Understanding the process of change
New understandings about the submerged landscapes of the now drowned North-West Shelf are emerging through recent geo-archaeological studies of the Dampier Archipelago in conjunction with archaeological work on Barrow Island.
The islands of the Dampier Archipelago – named after William Dampier, an English buccaneer who visited the area in 1699 – preserves at least 30,000 years of archaeological record that reflects the change from a continental to an island environment following post-glacial sea-level rise.
The geomorphological history of the Dampier Archipelago region in combination with preliminary hydrodynamic modelling of past tidal regimes provides the basis for a new model of how the shelf landscape may have developed between the Last Glacial Maximum (c. 20 ka BP), through the Holocene marine transgression and up to the present day. Using first-order geomorphological principles, an assessment is made of the key Late Pleistocene and Holocene sediment bodies that may preserve archaeological deposits.
Locating submerged archaeological sites
The study demonstrates that archaeology is most likely to be present in deposits associated with the early phases of inundation of the Dampier Archipelago, nine to seven thousand years ago.
At this time sea levels were around 30 – 15 metres lower, which was represented by a complex coastal configuration and the variety and scale of intertidal and shallow sub-tidal environments was wider. In contrast the coastal archaeology older than 12,000 years ago when the post-glacial sea levels were as much as 50 metres lower, will have been exposed to a phase of faster tidal currents on the continental shelf, and hence be more eroded or poorly preserved.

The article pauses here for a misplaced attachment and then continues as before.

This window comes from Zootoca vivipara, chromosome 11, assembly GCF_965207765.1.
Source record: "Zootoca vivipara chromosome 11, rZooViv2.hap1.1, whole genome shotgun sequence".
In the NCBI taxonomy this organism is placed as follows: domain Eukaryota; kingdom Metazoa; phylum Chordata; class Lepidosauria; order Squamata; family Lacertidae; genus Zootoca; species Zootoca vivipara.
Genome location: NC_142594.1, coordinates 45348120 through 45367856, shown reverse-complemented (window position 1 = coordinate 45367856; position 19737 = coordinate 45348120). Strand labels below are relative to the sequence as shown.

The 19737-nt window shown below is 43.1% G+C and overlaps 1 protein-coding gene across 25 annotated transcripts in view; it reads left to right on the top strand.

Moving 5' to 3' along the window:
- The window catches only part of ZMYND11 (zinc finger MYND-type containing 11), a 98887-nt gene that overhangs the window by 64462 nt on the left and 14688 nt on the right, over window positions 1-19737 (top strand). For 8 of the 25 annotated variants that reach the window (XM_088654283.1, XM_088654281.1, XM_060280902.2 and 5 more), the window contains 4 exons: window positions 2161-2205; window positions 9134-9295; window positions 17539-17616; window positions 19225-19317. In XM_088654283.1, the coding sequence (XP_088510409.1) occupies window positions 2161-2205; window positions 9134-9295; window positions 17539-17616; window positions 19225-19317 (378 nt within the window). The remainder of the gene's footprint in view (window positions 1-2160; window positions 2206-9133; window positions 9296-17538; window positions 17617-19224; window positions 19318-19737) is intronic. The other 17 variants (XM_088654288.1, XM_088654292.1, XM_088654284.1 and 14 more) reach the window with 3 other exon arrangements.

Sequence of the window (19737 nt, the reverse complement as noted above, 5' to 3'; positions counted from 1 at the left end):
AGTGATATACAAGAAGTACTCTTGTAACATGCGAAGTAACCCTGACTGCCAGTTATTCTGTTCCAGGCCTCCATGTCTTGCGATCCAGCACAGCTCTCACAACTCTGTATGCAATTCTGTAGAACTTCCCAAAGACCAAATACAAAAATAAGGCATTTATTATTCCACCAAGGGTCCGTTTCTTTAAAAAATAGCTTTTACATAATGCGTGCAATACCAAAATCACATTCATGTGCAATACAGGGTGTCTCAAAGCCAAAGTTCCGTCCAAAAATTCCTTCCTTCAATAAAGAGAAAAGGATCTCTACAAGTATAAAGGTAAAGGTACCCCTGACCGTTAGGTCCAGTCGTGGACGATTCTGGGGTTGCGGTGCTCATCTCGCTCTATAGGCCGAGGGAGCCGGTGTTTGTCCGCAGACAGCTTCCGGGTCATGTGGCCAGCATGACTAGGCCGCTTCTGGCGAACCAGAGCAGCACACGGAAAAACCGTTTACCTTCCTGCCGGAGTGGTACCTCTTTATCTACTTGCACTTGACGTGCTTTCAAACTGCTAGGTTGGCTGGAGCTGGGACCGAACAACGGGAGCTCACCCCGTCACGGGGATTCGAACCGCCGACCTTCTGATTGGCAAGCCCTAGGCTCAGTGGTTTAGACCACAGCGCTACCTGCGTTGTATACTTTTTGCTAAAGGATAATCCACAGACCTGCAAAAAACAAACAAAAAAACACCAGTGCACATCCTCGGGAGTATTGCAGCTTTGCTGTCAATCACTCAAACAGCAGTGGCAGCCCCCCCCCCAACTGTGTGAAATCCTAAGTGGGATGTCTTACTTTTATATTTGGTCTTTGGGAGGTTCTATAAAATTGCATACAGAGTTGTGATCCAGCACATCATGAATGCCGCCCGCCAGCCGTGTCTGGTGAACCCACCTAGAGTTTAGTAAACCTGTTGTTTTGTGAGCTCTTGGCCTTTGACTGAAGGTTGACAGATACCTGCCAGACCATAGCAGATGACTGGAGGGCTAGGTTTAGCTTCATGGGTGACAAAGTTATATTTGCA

The study aims to improve prospection for as yet-unknown submerged elements of West Australia’s rich archaeological heritage and then the management and protection of these resources. These shoreline sequences provide the first indication where to begin to look for submerged archaeology, and what archaeological periods these sedimentary deposits represent.
Dampier Rock Art
The Dampier Islands were first occupied some 30,000 years ago, when they were the tops of volcanic mountains 60 miles inland. And although no one knows precisely when people first started etching designs into the black rocks it may be at least 20,000 years ago. Even as sea levels rose and turned the mountains into a 42-island archipelago the people visited these sites and continued marking the rocks with petroglyphs depicting kangaroos, emus and hunters carrying boomerangs—constituting one of the greatest collections of rock art in the world numbering between 500,000 to one million individual images. What more lies beneath the sea?
Past Horizons. 2013. “Western Australia’s archaeology beneath the waves”. Past Horizons. Posted: July 26, 2013. Available online: http://www.pasthorizonspr.com/index.php/archives/07/2013/western-australias-archaeology-beneath-the-waves